With patent expiration for its top-selling autoimmune drug Humira looming, AbbVie (NYSE:ABBV) has to move quickly if it hopes to offset the risk of lost sales. Last week, it took a major step forward to filling that potential future sales gap when it agreed to pay $21 billion to acquire the oncology drugmaker Pharmacyclics (NASDAQ: PCYC).
What's at stake
Since being spun-off by Abbott Labs (NYSE:ABT) in 2013, AbbVie's success has been uniquely tied to the success of Humira.
Humira is approved to treat a host of diseases including rheumatoid arthritis and psoriasis, and thanks to multiple indications, an annual price tag of $21,000, and the fact that patients need to take Humira perpetually, Humira has become the planet's best selling therapy.
In 2014, Humira's sales totaled $12.5 billion, up 17.7% from 2013. Given the sheer size of its sales, it's probably not too surprising to learn that Humira accounts for a whopping 63% of AbbVie's total annual sales. That means that Humira has a massive impact on AbbVie's profitability.
In the past, that impact has been a good thing, but with the patents protecting it from generic biosimilars expiring at the end of 2016, Humira's tailwind could soon shift to a debilitating headwind that could rival that of when Pfizer's $12 billion anti-cholesterol drug Lipitor lost patent protection in 2012. Since that happened, Pfizer's sales have continuously slid, dropping from a peak of $65 billion prior to Lipitor's patent expiration to less than $50 billion last year.
Although the FDA has been slow to approve biosimilars (so far), there are signs that the agency is finally moving forward. In January, a key advisory committee recommended that the FDA approve a biosimilar to Neupogen, a blockbuster white blood cell booster. If the FDA follows that guidance (it usually does), then the path to approval for future biosimilars could become more easily traveled. That would be good news for companies like Amgen that are developing biosimilars to Humira, but it would be overwhelmingly bad news for AbbVie.
Making a move
With so much revenue in jeopardy, AbbVie needed more than a few blockbuster wins if it hoped to blunt the risk of lost sales.
Although Viekira Pak's approval as a treatment for hepatitis C in December is likely to boost AbbVie's sales this year by a couple of billion dollars, the fact that the hepatitis C treatment market changes quickly could mean that Viekira Pak is an all-but forgotten drug by the time biosimilars begin challenging Humira.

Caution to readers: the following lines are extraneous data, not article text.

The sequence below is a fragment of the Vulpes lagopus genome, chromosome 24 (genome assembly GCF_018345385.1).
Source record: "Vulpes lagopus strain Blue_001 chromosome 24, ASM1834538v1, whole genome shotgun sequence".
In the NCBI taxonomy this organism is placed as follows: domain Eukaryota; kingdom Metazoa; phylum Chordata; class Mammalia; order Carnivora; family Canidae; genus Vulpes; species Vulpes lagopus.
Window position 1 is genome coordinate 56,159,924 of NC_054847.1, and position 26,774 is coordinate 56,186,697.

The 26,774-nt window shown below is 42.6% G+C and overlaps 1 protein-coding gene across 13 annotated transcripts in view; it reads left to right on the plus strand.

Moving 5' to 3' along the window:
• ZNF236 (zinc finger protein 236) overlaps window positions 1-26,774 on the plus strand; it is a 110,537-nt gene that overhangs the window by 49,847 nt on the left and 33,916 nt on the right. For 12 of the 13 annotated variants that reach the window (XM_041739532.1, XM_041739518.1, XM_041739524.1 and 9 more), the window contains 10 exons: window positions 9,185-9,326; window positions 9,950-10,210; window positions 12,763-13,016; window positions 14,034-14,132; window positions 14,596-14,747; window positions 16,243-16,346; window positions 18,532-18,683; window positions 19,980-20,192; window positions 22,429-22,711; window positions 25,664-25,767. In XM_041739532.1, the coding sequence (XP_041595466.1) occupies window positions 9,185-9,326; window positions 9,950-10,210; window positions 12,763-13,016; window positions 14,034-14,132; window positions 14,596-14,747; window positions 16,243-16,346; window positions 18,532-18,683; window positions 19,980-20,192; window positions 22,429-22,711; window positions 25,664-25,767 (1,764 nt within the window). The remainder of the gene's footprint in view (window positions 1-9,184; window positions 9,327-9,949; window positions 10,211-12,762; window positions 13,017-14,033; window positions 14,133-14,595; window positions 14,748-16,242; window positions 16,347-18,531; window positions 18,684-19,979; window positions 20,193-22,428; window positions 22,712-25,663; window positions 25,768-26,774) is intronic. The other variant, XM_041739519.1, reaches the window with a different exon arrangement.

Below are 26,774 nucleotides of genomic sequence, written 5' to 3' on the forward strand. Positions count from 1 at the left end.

Instead, AbbVie would likely have to rely on other drugs in its pipeline, such as the oncology drugs elotuzumab, veliparib, and ABT-199. However, counting on drugs that are in development like these -- even when they're in late stage trials -- can be folly. Far too many so-called promising compounds fail in phase 3, and even when they don't, many still fail to become commercial successes.
Given that backdrop, it's not too shocking to see AbbVie make this big splash with Pharmacyclics to get its hands on the cancer drug Imbruvica, which is co-marketed with Johnson & Johnson (NYSE:JNJ).
Since launching at the end of 2013, Imbruvica has been a massively successful drug. In fact, Imbruvica has been so successful that industry analysts think that its peak sales could one day be as high as $3.6 billion.
Currently, Imbruvica is approved as a therapy for mantle cell lymphoma, chronic lymphocytic leukemia, or CLL, and Waldenstrom's macroglobulinemia. Following the drug's approval in CLL -- the largest patient population of these indications -- sales have marched steadily higher. As a result, Imbruvica's sales totaled $492 million in 2014.
That's a great start that suggests that Imbruvica could indeed become a multibillion dollar a year treatment. When we compare the post-launch sales for Imbruvica to the post-launch trajectory of some of the globe's top-selling cancer drugs at the same point following their launch, we see that Imbruvica outpaces all but the $6.6 billion per year drug Avastin.
Whether or not Imbruvica can deliver on the industry's lofty expectations remains to be seen, but it's certainly positioned for success. A fast launch and the fact that there are more than 50 ongoing trials that could expand its market significantly could mean that this is just the kind of product that AbbVie needs to offset its risk to Humira. Pharmacyclics thinks that Imbruvica's addressable patient population in blood cancer alone could expand from 40,000 today to 374,000 over time. If so, then it seems that Pharmacylics guidance for more than $1 billion in Imbruvica sales this year isn't misplaced. Where the peak for Imbruvica could be remains to be seen, but with a motivated AbbVie at the helm and J&J as a partner, it's probably not wise to bet against its success.